Third Trimester Here I am! Type 1 Diabetes And All!0
I’m into the third trimester of my pregnancy, 29 weeks right now, and things are growing and going well for me. I have to admit, I have not had one single craving or aversion this whole pregnancy and that has probably helped me keep up with my diabetic control. Can you imagine if I was craving double chocolate cake or sour candies? Diabetics are still normal pregnant mamas. It’s just a bigger deal if I was to indulge that craving.
I’ve put an extra effort into eating healthy and have been boosting my intake of vegetables and have made a conscious effort to eat less processed food. Healthy eating is so important in maintaining my blood sugars and keeping things in line. Also, I really do not want to grow a 12 lb baby and being a diabetic I am more at risk of having a larger baby. So, I’ll take an apple instead of that muffin, or I’ll have sweet potatoes instead of your standard white potato. I eat lots of salads with chicken for lunch and have opted out on pasta dishes.
I recently had an excellent discussion with my endocrinologist about my frustrations around being healthy and having type 1 diabetes in pregnancy and having a big baby (Ben!) in the past. I love seeing this particular endocrine because she treats me professionally and with intellect. We talk research studies and the conversations are always smart and intriguing for me.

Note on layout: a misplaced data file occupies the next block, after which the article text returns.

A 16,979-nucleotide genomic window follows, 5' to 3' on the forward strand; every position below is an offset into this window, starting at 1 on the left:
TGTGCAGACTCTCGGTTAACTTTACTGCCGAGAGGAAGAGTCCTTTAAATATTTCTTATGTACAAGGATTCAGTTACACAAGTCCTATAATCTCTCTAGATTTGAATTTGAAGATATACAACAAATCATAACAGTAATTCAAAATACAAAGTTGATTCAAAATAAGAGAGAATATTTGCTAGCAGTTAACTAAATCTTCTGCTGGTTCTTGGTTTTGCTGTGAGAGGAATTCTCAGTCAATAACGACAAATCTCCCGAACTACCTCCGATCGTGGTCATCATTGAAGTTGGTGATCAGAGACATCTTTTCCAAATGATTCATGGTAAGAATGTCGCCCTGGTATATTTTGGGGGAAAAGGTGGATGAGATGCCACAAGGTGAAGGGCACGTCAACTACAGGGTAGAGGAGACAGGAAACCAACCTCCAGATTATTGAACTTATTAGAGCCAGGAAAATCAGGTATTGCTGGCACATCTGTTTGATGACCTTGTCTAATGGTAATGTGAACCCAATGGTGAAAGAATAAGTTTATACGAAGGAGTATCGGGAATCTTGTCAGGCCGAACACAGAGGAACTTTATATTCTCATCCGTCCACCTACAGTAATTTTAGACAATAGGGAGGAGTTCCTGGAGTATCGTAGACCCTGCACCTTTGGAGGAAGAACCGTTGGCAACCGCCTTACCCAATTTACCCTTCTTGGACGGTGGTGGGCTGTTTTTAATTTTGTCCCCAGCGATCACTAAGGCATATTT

When I had Ben I had excellent glycemic control and was so proud of my efforts and my endocrine was too. However, I did push out an almost 8 lb baby 36 weeks. This is bigger than your average 36 week baby born to a non diabetic. However, my babe was born with stable blood sugars and never needed the help of the NICU. This tells me that my own disease had not effected my baby and that my blood sugars were stable.
I love how she explained things to me and I actually learned a few things during our last conversation. Essentially, a non diabetic who is pregnant gets a naturally lowered state of blood sugars through their pregnancy. So, if the average blood sugar is 4-7 (Canadian conversion) a pregnant mama walks around in the 4 and 5 range. The baby gets no excess boosts of sugar to their system and doesn’t need to pump out any extra insulin. In a diabetic like myself, I’m happy to be walking around with a blood sugar of 6. Which is a great safe level and in the healthy range but it still gives the baby just that little bit of extra sugar.
Now For Your Short And Sweet Science Lesson!
If I was having lots of high blood sugars, my baby would make extra insulin to combat the excess glucose they were inadvertently taking in. The problem is, when baby is born they are used to pumping out lots of extra insulin but the source of excess sugar has been taken away. The baby ends up getting severe low unstable blood sugars and often need to be admitted to the NICU and have IV’s of sugar water and a tight feeding plan put into place.